My suggestion would be New Paltz, except for commute across the bridge, as previously mentioned. You ought to consider New Paltz if the bridge doesn't bother you, because NP always has interesting places to explore, like the rail trail, the galleries and cafes at the Water Street Market, all the sidestreets in town. Tons of reasonably-priced restaurants. There's the Unison Arts Center for workshops. If you like hiking, Mohonk and Minnewaska are absolutely beautiful places and so close by. There are local farms. There's swimming in Lake Minnewaksa. Brunch on Sundays at Mohonk if you can afford it. However, as far as the demographics, there is a preponderance of college kids in NP since after all it is a college town, therefore the nightlife and street scene in the evenings may not be entirely to your liking. Personally, if it were me, I wouldn't like the commute to Pok due to the bridge so I'd probably not live there, and I'd just go to NP on weekends, because there is so much to do (and most college kids go home in the summer). Yes there are tourists checking out the tie-dye shops, but lots of local folks are wandering around, too, just doing their errands and being friendly. There are local happenings with people of all ages. People who live there are welcoming. It's an unpretentious, wholesome, artsy, granola-loving, outdoorsy place.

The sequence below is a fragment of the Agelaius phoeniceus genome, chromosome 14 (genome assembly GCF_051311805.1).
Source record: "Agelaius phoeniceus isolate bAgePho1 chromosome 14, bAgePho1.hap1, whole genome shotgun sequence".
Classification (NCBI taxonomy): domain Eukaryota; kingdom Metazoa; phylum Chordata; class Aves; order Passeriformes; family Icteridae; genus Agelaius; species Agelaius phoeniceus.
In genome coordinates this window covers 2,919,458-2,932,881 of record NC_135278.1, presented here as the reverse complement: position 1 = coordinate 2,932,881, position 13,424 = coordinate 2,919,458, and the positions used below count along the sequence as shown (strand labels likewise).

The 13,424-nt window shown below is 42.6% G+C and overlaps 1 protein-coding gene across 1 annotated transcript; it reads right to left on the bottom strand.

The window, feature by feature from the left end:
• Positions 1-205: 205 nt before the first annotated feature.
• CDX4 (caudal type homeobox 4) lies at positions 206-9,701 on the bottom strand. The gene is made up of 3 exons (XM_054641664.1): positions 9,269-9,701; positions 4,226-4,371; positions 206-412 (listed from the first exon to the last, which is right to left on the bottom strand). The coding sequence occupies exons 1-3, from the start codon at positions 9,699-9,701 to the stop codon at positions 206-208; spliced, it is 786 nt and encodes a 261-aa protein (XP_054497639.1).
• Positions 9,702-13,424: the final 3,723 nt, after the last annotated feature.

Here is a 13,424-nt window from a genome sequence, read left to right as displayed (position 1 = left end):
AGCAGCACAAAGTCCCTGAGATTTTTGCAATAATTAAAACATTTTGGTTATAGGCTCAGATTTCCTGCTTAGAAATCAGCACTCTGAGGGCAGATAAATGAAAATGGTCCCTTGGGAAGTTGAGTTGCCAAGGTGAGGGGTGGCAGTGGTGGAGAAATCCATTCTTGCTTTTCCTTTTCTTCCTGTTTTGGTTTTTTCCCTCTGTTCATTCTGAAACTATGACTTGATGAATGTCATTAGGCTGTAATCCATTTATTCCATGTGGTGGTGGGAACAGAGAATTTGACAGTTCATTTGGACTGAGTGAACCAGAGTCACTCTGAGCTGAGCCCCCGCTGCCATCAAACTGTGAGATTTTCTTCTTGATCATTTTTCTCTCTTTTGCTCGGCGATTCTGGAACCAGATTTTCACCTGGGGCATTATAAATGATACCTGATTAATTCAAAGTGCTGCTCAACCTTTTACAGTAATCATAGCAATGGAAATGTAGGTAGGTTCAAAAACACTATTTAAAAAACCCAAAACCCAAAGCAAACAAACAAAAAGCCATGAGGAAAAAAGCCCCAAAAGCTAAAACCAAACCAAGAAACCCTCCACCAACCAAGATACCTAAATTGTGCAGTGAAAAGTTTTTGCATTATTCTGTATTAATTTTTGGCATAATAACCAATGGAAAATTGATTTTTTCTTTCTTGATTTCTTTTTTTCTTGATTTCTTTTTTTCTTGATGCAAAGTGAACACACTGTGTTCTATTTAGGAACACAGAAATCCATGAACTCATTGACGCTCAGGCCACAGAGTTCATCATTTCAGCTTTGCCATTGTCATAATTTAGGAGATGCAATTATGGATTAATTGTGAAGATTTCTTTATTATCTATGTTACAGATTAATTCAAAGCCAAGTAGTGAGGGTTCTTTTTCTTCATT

Rhinebeck is quite nice, and extremely charming with tremendous ambience and so much to offer. There's the indie movie theatre, and lots of galleries, and many excellent restaurants (with the Culinary Institute of America nearby, there are graduates who settled down here and the cuisine scene abounds), and the evening life is much calmer and more sedate than New Paltz. There is the Omega Institute just outside the village, with lots of workshops. Lots of tourists. Regarding the local folks, I think they are more friendly with each other but not so much with strangers; which is based on my own experiences as well as a friend, who is a 30-something who lived there for 2 years while attending CIA. The downtown has many cute shops and some street cafes. You might want to enjoy some gelato outdoors or sip a latte in a sidewalk cafe, or sit on bench on the sidewalk outside one of of those pricey shops and just do some people-watching and form your own opinions. You'll probably see some young parents in their 30s with kids, too, and a lot of cool people in general, besides the tourists. I think the locals were accustomed to outsiders, transients and/or tourists, and mostly just keep conversations superficial. I love Rhinebeck, personally. It's clean, safe, and lovely. But if I were in my thirties, I think I'd find it to be a nice place to visit, but not necessarily to live there.